My Facebook status on Monday night read “This time tomorrow one of the biggest shocks in the Capital Cup history will be unfolding, semi final bound, in Parkinson we trust.” A throw away comment and one I didn’t believe was realistically possible. Fast forward 24 hours and I had just witnessed what I now describe as my best moment in a football arena; my beloved Bradford City of League Two had knocked out one of the heavyweights of European football Arsenal, and it wasn’t any old Arsenal this was the big guns – a team which consisted of Szczesny, Sagna, Gibbs, Vermaelen, Mertesacker, Gervinho, Ramsay, Wilshire, Cazorla, Podolski and Coquelin – pretty much the Gooners first team with the exception of Mikel Arteta.

A capacity crowd of 23,971 roared Bradford on, something I’ve not witnessed since the days of the Premier League well over a decade ago was unbelievable. The moment Garry Thompson volley home to give the underdogs the lead led to wild scenes of joy. I generally thought it was a matter of time before Arsene Wenger’s men came back into the game; striker Gervinho missed an open goal.

However, the moment came just three minutes from time I had started to believe that the impossible was realistically possible and was almost reality. The fact that Bradford looked so comfortable at 1-0 up and for all Arsenal’s pressure hadn’t really made Matt Duke in The Bantams goal make that many saves. Unfortunately though, Belgian centre back Thomas Vermaelen popped up at the back post to head home a simple equaliser and send the game into extra time. Normally I would have been jumping for joy at the prospect of another thirty minutes but on this occasion I was gutted – so close but yet so far.

Normally you get one chance as the underdogs to claim victory, and with Vermaelen’s goal, I thought that was Bradford’s opportunity gone. I imagine up and down the country fans of other clubs would have been rooting for The Bantams and I’m sure those fans felt for City at that moment. Before extra-time was reached Santi Cazorla twice nearly broke Bradford hearts firstly from a free kick and then from the resulting rebound shot, both superbly saved by Matt Duke.

In extra time, the closest anyone came to scoring was once again the classy Cazorla who hit the bar with a long range dipping drive. So it was, perhaps written in the stars, that once again in a cup competition Bradford would do it the hard way or easy way as it has become known in recent times, and attempt to knock Arsenal out of the cup on penalties.

Nathan Doyle and Gary Jones had City 2-0 up after Duke had saved Cazorla’s penalty and Marouane Chamakh had hit the post, Stephen Darby then missed followed by Jack Wilshire’s cool conversion. Next the pressure fell on lifelong Arsenal fan Alan Connell to keep the advantage with The Bantams and he calmly slotted home, Alex Oxlade-Chamberlain was next up and duly did the business – however a successful conversion by substitute Richie Jones would see League Two Bradford would be lining up in the semi-final of the Capital One Cup, and it wasn’t to be as Jones weak penalty was saved by Szczesny in the Gooners goal.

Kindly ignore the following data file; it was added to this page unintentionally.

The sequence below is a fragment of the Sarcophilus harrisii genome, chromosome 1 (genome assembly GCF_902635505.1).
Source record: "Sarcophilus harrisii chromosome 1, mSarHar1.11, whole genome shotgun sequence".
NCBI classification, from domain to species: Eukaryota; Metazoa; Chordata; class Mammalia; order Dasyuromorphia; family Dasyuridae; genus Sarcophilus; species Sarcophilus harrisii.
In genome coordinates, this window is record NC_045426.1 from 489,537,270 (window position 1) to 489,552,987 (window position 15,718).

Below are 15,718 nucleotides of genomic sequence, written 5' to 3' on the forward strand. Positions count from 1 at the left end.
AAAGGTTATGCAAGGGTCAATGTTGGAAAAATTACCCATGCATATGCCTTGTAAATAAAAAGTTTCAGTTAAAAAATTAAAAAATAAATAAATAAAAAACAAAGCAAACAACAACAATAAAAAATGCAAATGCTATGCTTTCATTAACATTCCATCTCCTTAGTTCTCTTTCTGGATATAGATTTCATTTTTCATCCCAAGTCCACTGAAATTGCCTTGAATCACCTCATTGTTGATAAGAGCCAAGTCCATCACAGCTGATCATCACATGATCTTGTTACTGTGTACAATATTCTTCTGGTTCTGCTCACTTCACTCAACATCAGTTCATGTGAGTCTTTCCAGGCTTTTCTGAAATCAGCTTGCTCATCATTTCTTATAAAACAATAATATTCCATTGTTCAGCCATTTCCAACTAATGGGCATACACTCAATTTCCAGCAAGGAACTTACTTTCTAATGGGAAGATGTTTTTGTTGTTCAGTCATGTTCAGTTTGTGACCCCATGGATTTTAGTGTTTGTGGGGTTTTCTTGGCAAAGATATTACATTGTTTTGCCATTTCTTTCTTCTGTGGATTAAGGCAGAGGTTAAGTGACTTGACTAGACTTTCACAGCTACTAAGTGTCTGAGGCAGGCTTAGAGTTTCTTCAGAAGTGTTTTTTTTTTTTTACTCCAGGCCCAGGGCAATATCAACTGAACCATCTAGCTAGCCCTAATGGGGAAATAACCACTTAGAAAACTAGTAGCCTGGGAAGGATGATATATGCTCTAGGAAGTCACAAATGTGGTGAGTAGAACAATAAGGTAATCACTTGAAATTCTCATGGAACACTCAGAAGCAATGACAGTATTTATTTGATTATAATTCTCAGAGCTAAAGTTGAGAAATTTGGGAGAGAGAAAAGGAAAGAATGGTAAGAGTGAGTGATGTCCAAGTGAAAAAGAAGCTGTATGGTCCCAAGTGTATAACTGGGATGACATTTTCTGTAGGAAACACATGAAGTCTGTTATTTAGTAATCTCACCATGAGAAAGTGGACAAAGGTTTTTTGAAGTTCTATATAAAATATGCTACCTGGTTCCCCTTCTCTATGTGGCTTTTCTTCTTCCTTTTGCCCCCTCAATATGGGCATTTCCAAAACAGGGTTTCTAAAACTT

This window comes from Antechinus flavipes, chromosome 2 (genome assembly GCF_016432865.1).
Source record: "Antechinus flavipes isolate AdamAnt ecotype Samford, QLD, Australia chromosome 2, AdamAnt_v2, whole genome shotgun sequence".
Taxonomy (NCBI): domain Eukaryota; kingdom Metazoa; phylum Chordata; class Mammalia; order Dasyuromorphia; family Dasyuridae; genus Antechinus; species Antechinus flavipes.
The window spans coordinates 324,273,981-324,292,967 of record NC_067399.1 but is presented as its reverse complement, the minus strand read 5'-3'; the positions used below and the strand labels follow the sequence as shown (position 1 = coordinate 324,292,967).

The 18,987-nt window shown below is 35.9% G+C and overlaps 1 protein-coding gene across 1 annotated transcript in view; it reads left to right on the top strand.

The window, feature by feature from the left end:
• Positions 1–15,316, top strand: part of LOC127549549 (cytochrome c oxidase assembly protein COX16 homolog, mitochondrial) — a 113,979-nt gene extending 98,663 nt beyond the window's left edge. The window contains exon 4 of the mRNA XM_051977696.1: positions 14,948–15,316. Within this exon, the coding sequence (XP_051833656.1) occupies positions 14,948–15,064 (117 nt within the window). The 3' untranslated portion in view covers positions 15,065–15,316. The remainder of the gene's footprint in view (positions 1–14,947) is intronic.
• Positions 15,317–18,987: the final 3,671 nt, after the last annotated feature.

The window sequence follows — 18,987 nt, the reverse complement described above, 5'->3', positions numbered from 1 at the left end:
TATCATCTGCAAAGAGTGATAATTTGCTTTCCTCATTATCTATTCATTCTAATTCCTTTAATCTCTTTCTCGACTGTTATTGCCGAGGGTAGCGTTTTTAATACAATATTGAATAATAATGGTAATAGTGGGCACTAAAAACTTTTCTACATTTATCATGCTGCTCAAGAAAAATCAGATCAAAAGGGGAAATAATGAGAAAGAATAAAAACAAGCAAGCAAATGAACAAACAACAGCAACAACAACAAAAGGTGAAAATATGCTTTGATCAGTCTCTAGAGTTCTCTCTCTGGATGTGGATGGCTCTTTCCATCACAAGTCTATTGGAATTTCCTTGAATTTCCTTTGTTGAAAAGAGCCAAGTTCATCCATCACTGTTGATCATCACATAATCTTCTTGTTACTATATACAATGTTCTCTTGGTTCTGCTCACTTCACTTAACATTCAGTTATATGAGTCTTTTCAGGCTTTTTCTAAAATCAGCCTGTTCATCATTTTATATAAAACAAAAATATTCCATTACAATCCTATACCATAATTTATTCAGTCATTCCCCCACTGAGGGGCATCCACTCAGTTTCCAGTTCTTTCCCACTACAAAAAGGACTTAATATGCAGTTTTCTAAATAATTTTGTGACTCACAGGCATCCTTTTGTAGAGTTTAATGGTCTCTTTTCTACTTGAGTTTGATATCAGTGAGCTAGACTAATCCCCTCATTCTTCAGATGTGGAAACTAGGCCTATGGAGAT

Thomas Varmaelen stepped up last for Arsenal, the outcome was simple he scores it goes to sudden death he misses and for the first time in Bradford’s history they would make the semi-finals – he sent Duke the wrong way, but straight onto the post the ball went – sparking sensational scenes around Valley Parade. These nights aren’t suppose to happen when you are playing in League Two. We had taken on the wealth of Arsenal’s full first team and come away with our very own pot of gold at the end.

It was another shoot out win for Bradford, making it nine straight penalty knock out wins – a remarkable sequence and will surely be some sort of record.

The early predictions are that the two legged semi-final could pocket Bradford in the region of a million pounds, a huge amount of money at this level. Hopefully it will be the springboard to clinch promotion this season. As much as I’m personally enjoying the cup runs, and nights like beating Wigan away and Arsenal at home, it will count for nothing if next year we are still plying our trade in the basement division.

Away from the Capital One Cup exploits, Bradford are still the only club to be still in every competition this season that they entered, after being reinstated into the FA Cup and fined £1,000 instead. The charge related to loanee defender Curtis Good from Newcastle and his involvement in the game against Brentford.

The club had reached verbal consent that they could play Good in the FA Cup second round game, although on the written consent it has been missed off. Clearly an administrative error and not one to try and cheat our way into the next round, it therefore means the replay will be sandwiched between Southend and Wycombe away – delightful. Merry Christmas Bradford fans!

If Bradford can beat The Bees in the replay at Griffin Park it will set up a 3rd Round date with Southend United away at Roots Hall. Hardly a glamour tie but it will keep the feel good factor around Valley Parade at the moment rolling on.